Assistant Chairman, Department of Chemistry
University of Notre Dame
BS, State University of New York at Buffalo, 1982
PhD, State University of New York at Buffalo, 1990
Postdoctoral fellow, Brandeis University, 1990-1993
Postdoctoral fellow, University of Notre Dame, 1994-1997
Department of Chemistry & Biochemistry
University of Notre Dame
Notre Dame, IN 46556
W. M. Keck Center for Transgene Research
Phone: (574) 631-9120
Fax: (574) 631-6652
Honors and Awards
1982 BS, Magna Cum Laude
1986 Outstanding First Year Graduate Student
1987 Allied-Signal, Inc., Research Fellowship
1991-1993 National Institutes of Health Postdoctoral Research Fellowship
1994-1997 American Heart Association Postdoctoral Research Fellowship
2002 Associate Editor, Current Drug Targets
2005 Reviewer, NIH Special Emphasis Panel, Neuropharmacology Small Business
It has long been acknowledged that all of the information required for peptides and proteins to adopt their biologically active three-dimensional conformations is specified in the sequential arrangement of their constituent amino acids. However, the contribution of specific amino acids to the process of proper folding, a fundamental issue in structural biology, remains largely unanswered for a number of important proteins and peptides. A related question concerns the nature of the interactions between the folded species and their physiological targets. The relationship of peptide/protein structure to function and activity has been an important component of our research program for many years. Our laboratory is particularly interested in a class of peptides and proteins that contain a high relative content of a non-standard amino acid known as gamma-carboxyglutamic acid (Gla). These include many plasma proteins involved in blood coagulation and a class of neuroactive peptides, the conantokins, which are sourced in the venom of predatory marine snails and act as potent and specific antagonists of the N-methyl-D-aspartate receptor. We also investigate structure-function relationships in plasminogen, the principal effector of fibrinolysis, and the precursor of angiostatin, an inhibitor of tumor growth and proliferation.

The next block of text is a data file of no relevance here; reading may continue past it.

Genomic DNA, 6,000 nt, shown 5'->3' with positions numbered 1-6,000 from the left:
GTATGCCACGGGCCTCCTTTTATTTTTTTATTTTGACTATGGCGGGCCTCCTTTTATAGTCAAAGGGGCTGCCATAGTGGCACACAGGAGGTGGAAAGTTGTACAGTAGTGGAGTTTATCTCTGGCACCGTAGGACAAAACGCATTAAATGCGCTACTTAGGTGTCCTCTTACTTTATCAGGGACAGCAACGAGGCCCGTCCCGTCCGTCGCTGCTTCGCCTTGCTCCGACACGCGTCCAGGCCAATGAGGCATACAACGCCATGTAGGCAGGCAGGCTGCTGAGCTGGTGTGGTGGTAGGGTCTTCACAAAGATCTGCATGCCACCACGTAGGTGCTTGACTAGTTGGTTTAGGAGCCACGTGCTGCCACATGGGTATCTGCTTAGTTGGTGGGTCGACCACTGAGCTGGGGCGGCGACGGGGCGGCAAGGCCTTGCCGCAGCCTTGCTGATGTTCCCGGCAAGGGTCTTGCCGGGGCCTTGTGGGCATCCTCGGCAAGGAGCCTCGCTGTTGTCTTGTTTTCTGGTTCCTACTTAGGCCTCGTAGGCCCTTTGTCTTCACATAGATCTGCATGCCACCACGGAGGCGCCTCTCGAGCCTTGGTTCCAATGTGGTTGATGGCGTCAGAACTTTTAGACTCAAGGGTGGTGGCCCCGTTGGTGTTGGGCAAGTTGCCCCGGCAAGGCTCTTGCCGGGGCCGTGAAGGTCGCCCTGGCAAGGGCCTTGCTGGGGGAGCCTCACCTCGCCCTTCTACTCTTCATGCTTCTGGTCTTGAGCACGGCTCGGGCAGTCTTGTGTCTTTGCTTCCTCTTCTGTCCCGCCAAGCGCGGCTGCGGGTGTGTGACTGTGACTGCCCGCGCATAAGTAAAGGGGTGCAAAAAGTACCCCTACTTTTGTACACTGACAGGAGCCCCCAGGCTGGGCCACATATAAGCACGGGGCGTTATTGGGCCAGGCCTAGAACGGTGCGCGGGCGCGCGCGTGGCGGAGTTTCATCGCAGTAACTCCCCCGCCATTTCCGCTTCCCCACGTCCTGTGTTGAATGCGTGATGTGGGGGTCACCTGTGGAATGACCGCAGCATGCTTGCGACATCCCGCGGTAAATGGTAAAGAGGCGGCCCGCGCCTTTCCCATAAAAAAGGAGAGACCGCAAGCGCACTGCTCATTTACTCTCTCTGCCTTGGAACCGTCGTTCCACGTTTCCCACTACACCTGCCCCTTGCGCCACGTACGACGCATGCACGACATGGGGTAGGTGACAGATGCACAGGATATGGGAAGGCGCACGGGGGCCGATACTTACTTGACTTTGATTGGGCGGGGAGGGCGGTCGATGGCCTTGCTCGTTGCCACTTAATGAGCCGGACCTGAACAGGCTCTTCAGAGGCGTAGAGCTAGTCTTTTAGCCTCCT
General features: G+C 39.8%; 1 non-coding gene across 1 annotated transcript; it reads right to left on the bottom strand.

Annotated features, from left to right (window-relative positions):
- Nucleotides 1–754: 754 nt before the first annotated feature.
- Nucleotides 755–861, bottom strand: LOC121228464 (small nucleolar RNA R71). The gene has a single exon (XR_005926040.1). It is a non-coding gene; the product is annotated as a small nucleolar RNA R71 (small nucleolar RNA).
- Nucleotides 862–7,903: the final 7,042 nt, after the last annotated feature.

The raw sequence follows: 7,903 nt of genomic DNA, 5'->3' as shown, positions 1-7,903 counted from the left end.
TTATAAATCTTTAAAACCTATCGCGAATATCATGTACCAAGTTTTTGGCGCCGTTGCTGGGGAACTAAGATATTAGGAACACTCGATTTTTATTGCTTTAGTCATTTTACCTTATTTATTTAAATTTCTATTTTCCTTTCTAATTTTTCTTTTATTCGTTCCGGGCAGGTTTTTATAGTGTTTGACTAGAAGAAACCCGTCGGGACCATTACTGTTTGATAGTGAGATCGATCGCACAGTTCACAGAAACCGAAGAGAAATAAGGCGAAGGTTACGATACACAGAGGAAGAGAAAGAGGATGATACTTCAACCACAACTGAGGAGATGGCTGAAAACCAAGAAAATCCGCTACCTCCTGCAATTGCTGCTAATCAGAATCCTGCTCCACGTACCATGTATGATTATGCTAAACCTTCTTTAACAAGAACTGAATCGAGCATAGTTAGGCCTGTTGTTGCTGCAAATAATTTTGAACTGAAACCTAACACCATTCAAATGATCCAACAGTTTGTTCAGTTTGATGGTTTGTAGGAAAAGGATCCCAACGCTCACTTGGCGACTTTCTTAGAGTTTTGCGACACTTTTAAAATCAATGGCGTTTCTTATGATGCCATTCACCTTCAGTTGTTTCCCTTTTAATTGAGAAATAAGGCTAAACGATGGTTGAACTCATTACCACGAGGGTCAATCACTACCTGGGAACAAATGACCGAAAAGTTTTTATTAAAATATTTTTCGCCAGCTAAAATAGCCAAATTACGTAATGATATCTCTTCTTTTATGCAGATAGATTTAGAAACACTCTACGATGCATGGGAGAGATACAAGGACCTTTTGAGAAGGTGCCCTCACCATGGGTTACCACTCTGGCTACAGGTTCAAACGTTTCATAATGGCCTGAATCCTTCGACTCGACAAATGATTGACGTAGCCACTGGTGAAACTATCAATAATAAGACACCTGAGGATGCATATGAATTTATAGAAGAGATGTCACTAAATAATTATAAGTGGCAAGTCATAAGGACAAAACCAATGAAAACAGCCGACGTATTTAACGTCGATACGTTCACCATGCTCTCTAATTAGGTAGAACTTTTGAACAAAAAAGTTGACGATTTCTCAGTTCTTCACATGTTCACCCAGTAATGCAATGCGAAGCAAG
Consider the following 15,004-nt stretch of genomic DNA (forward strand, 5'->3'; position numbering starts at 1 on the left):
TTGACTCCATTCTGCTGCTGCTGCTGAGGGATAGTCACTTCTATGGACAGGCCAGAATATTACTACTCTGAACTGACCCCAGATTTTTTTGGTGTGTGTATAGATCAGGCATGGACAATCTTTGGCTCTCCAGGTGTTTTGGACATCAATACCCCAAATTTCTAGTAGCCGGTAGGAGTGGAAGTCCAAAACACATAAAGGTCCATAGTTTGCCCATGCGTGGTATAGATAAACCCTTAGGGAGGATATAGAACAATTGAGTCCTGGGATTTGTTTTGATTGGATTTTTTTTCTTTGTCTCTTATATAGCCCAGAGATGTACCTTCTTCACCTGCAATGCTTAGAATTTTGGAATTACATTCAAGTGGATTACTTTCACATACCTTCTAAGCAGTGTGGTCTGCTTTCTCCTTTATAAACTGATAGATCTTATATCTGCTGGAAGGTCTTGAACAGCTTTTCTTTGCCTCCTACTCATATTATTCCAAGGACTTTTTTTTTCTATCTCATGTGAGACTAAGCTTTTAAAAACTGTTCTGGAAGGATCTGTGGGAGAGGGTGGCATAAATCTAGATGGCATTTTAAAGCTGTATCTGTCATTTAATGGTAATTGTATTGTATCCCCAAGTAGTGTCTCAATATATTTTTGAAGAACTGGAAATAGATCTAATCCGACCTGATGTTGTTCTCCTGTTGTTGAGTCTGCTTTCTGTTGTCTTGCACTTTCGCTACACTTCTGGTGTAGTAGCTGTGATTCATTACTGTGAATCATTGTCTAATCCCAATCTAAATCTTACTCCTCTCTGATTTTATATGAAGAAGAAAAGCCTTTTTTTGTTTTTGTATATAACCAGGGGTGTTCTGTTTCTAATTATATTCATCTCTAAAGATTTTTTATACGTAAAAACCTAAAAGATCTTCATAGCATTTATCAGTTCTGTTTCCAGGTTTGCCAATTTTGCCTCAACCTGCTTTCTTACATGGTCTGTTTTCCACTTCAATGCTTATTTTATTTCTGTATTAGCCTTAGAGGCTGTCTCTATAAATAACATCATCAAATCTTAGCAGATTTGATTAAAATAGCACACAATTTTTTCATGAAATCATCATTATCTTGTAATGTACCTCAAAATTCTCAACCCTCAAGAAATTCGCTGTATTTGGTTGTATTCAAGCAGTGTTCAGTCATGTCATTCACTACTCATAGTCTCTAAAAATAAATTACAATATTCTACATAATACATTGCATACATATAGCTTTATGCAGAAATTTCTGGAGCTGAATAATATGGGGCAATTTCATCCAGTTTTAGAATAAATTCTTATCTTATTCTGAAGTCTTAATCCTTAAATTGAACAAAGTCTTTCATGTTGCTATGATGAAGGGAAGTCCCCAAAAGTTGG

In our laboratories, we evaluate the contributions of individual amino acids and groups of amino acids to proper conformation and function through two strategies; site-specific mutagenesis and peptide synthesis. The biophysical and structural properties of the peptides and proteins thus generated are characterized using a suite of methodologies including analytical ultracentrifugation, microcalorimetry, fluorimetry, X-ray crystallography, surface plasmon resonance, and circular dichroism and NMR spectroscopies. For functional assessments, our laboratory employs enzymology, radioligand binding, and electrophysiology. We also examine in vivo effects in mice. Taken together, these approaches permit us to pinpoint the often subtle structural features that influence the biological activity of the peptides and proteins under study.
Selected Recent Publications
Sheng Z, Prorok M, Brown BE, Castellino FJ. (2008). N-methyl-d-aspartate receptor inhibition by an apolipoprotein E-derived peptide relies on low-density lipoprotein receptor-associated protein. Neuropharm. 55:204-214.
Fu Q, Figuera-Losada M, Ploplis VA, Cnudde S, Geiger JH, Prorok M, Castellino FJ. (2008). The lack of binding of VEK-30, an internal peptide from the group A streptococcal M-like protein, PAM, to murine plasminogen is due to two amino acid replacements in the plasminogen kringle-2 domain. J Biol Chem. 28:1580-1587.
Sheng Z, Dai Q, Prorok M, Castellino FJ. (2007). Subtype-selective antagonism of N-methyl-D-aspartate receptor ion channels by synthetic conantokin peptides. Neuropharm. 53:145-156.
Dai Q, Sheng Z, Geiger JH, Castellino FJ, Prorok M. (2007). Helix-helix interactions between homo- and heterodimeric gamma-carboxyglutamate-containing conantokin peptides and their derivatives. J Biol Chem 282:12641-12649.
Cnudde SE, Prorok M, Castellino FJ, Geiger JH. (2006). The X-ray crystallographic structure of the angiogenesis inhibitor, angiostatin, bound to a peptide from the group A streptococcal surface protein PAM. Biochemistry. 45:11052-11060.
Wei J, Dong M, Xiao C, Jiang F, Castellino FJ, Prorok M, Dai Q. (2006). Conantokins and variants derived from cone snail venom inhibit naloxone-induced withdrawal jumping in morphine-dependent mice. Neurosci Lett. 405:137-141.
Busquets L, Guillen H, DeFord ME, Suckow MA, Navari RE, Castellino FJ, and Prorok M. (2005). Cathepsin E is a specific marker of dysplasia in APCMin/+ mouse intestine. Tumor Biol. 27:36-42.
Dai Q, Prorok M, Castellino FJ. (2005). The role of the hexapeptide disulfide loop in the gamma-carboxyglutamic acid domain of protein C in Ca2+-mediated structural and functional properties. Biochemistry. 44:12508-12514.
Dai Q. Castellino FJ, Prorok M. (2004). A single amino acid replacement results in the Ca2+-induced self-assembly of a helical conantokin-based peptide. Biochemistry. 43:13225-13232.
Dai Q, Prorok M, Castellino, FJ. (2004). A new mechanism for metal ion-assisted interchain helix assembly in a naturally-occurring peptide mediated by optimally spaced gamma-carboxyglutamic acid residues. J Mol Biol. 336:731-744